Student Profile: Joseph Samona11 min readReading Time: 9 minutes
This profile is one in a series highlighting School of Dentistry alumni, donors and students.
Note: This profile’s photographs, by Leisa Thompson Photography, were taken in February before local, state and national advisories on social distancing and other restrictions were put in place because of the Coronavirus outbreak.
Anita Stewart is relaxing comfortably in a dental chair at a University of Michigan School of Dentistry clinic early on a morning in February. She engages in friendly banter with fourth-year dental student Joe Samona as he adjusts a wax model of what will eventually be a set of partial dentures for Stewart.
“Take your time. Do it right,” she jokes. “I wanted a big smile for my husband’s birthday tomorrow.” Samona, who is deaf, doesn’t hear the joke because he has momentarily turned away from her. His sign language interpreter gets his attention and repeats the comment in American Sign Language.
“You’ll have a big smile,” Samona assures Stewart, but he explains that the finished denture will be fitted at her next appointment in two weeks. After slightly reshaping the wax model, he fits it into Stewart’s mouth again and asks if it feels better. “Yes,” she says and flashes two thumbs up.
Stewart, a resident of Grass Lake, has been coming to dental appointments with Samona for several months. She credits him with making her feel so at ease that one time she fell asleep in the dental chair. “I trust him,” she said. “It will be so nice to have teeth again.” She has been missing some back teeth for a while, but more recently she lost one upper and one lower front tooth. “That was my smile,” she said, emotion rising in her voice. “Joe’s giving that back to me. I’m going to kiss him in two weeks.” At the end of this appointment, however, she chooses to give him merely a big hug.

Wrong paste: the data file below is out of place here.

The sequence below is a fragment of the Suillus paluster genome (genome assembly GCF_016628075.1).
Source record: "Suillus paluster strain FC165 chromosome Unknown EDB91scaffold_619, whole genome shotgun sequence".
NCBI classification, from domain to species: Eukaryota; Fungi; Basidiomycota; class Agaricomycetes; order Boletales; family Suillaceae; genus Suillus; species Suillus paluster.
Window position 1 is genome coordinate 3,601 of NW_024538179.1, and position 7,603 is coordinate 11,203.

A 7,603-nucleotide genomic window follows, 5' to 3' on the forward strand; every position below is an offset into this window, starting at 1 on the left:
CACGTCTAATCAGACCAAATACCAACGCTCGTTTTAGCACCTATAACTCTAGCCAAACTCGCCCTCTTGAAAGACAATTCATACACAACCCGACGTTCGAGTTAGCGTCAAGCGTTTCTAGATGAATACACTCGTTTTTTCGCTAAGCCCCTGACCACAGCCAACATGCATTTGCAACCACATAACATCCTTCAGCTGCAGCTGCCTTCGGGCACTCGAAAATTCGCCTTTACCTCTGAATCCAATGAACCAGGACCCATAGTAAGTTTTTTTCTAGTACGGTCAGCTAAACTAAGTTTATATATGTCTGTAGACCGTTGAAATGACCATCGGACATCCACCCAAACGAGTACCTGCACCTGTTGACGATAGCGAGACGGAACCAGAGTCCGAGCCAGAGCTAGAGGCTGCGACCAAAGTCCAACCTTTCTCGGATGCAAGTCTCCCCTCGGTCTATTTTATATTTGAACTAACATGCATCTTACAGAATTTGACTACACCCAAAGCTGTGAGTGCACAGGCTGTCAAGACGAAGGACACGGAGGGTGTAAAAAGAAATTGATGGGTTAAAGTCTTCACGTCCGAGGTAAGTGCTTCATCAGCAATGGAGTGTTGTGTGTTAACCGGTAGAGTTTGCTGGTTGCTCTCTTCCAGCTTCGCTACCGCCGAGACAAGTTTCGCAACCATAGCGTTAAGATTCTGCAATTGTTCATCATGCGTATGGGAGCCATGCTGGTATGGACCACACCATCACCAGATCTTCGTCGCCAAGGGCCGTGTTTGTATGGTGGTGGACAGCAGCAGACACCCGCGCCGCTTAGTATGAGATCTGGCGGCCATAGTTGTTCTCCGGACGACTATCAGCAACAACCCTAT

It’s that ability to give people back their smiles that drew Samona into dentistry. Born profoundly deaf, he grew up lip-reading, which meant he paid a lot of attention to people’s mouths. He noticed that some people were shy about showing their smiles, while others smiled easily and often. He realized those reluctant to smile often lacked confidence in their appearance. He decided he wanted to help those people improve their smiles and build their self-esteem. This spring, when he graduates from the School of Dentistry, he will have achieved his goal through an academic journey that took a special determination and focus.
Samona, 25, grew up in Michigan in the West Bloomfield area. His parents moved to the United States from Iraq with his four older sisters, one of whom is also deaf, before he was born. His parents left their native country seeking better education resources for his deaf sister. After Joe was born in Michigan, his parents were shocked at first to have another deaf child, he said, but they resolved to provide the best education possible.
“I grew up in an oral environment, so I didn’t know very much sign language at that time,” Samona said. “I grew up speaking and learning how to read lips. I was in speech therapy and a special education program. And I was taking courses that were really below my grade level. So my parents decided at that time to move me to another school because I was doing really well.”
His academic success continued in the regular school system and eventually he attended Brother Rice High School, a Catholic school in Bloomfield Hills, where his favorite subjects were math and science. His grades were good and he began to take advanced courses. “That really sparked a lot of motivation in me,” he said, “because I realized I could do more. So that’s when I decided to definitely go into the medical field.”